Federal regulators have seized Pasadena-based IndyMac bank in what the Wall Street Journal describes as "one of the largest bank failures in U.S. history."
The head of the Office of Thrift Supervision tries to pin some of the blame on Sen. Chuck Schumer, who panicked customers a couple weeks ago with a letter questioning the bank's solvency. But as the WSJ article makes clear, the IndyMac's failure is a part of a wider economic trend and a sign of what's to come:
IndyMac's arc -- rapid growth and then an even more rapid descent -- is a microcosm for much of the boom-to-bust cycle that the mortgage industry has experienced since the housing crisis surfaced in late 2006.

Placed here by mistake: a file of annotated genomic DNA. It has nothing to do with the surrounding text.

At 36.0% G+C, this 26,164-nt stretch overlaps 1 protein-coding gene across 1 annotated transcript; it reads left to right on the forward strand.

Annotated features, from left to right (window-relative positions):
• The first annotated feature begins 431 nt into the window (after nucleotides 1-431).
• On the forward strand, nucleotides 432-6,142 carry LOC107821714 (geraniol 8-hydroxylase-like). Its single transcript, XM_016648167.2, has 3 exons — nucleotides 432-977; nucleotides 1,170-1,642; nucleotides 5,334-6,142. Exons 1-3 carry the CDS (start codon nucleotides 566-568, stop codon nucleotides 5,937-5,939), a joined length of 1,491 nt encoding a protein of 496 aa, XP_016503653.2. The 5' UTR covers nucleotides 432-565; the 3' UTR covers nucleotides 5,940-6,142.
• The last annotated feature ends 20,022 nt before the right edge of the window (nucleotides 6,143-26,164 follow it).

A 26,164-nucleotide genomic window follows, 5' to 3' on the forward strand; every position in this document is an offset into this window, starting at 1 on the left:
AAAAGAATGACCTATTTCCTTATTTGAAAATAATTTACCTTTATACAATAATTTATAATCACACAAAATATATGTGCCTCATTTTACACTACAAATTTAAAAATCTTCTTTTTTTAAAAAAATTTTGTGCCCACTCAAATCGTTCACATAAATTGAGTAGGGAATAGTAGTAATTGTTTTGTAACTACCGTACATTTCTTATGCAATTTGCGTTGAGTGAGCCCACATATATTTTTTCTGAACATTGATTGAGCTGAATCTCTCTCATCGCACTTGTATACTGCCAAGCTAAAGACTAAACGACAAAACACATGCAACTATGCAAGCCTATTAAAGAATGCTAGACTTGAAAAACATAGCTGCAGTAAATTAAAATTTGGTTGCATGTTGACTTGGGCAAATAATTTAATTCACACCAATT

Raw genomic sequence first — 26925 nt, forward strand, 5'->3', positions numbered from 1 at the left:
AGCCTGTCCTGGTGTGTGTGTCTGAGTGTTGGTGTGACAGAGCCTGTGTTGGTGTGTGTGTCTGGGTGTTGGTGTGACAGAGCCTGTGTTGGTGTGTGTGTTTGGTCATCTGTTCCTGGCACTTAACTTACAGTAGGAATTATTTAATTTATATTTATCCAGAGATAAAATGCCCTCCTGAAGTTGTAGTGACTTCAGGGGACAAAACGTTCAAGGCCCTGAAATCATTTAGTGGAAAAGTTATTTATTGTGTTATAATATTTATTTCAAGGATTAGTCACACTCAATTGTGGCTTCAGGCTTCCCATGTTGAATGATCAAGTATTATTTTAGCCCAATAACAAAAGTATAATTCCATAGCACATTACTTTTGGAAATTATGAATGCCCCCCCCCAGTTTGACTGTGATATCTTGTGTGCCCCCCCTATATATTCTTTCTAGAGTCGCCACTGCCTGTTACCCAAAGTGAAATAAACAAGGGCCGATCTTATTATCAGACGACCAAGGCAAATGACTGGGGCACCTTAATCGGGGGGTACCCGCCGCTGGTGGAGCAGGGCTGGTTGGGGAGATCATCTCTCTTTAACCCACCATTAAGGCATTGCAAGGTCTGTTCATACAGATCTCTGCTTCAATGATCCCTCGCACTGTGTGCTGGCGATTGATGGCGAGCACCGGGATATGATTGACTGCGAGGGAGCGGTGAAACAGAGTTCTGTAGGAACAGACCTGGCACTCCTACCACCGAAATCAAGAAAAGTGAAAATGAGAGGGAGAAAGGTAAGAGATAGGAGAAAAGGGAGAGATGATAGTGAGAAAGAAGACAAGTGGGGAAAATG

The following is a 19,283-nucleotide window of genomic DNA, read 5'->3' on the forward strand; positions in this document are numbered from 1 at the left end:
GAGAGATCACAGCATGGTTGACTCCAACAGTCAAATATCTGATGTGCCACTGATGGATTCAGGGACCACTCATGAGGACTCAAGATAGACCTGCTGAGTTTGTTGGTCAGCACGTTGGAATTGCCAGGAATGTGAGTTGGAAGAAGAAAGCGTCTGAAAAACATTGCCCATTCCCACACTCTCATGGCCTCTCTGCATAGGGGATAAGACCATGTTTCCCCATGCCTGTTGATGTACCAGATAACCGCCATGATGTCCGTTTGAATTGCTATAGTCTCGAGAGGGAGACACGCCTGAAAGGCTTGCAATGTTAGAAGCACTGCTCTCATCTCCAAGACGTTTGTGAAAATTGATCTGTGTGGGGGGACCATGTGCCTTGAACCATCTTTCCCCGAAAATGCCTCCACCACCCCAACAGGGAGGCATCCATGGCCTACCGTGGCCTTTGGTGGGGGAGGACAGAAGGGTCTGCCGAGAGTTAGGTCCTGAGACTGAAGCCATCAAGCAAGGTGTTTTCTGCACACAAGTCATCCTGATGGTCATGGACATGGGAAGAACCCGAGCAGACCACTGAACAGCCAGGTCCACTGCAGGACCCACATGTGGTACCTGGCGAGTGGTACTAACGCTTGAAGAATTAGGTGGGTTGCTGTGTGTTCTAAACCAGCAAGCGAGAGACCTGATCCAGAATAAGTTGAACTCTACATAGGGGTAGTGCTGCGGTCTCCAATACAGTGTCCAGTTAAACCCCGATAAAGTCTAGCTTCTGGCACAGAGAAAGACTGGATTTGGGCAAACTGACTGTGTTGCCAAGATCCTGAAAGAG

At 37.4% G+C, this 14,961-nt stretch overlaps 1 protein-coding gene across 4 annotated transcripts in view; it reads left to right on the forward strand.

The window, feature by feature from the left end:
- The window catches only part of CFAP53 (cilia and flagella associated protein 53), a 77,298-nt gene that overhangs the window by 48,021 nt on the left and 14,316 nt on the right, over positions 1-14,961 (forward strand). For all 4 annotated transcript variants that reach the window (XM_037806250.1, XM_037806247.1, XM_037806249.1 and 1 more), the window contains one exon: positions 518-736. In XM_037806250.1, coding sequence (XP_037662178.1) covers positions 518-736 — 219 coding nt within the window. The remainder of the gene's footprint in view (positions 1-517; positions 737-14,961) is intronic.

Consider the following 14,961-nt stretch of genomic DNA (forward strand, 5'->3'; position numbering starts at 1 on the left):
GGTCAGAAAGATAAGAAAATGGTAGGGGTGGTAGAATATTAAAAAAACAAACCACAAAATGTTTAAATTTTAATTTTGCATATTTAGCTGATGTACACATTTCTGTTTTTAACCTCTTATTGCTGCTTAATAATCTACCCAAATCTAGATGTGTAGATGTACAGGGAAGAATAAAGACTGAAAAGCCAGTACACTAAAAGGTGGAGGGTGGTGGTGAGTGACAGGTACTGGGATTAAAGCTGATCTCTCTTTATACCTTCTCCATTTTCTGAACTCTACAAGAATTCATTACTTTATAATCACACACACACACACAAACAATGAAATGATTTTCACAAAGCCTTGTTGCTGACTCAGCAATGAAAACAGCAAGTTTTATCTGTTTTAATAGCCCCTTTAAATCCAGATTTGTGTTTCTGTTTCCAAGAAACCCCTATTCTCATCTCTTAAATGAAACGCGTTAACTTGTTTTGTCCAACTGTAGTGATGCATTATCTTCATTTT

While dozens of lenders have gone out of business during that time, IndyMac is one of the few federally insured banks to fail. Banking regulators are bracing for a slew of failures over the next year, bulking up their staff of bank examiners and taking an increasingly tough approach toward banks that are seen as risky.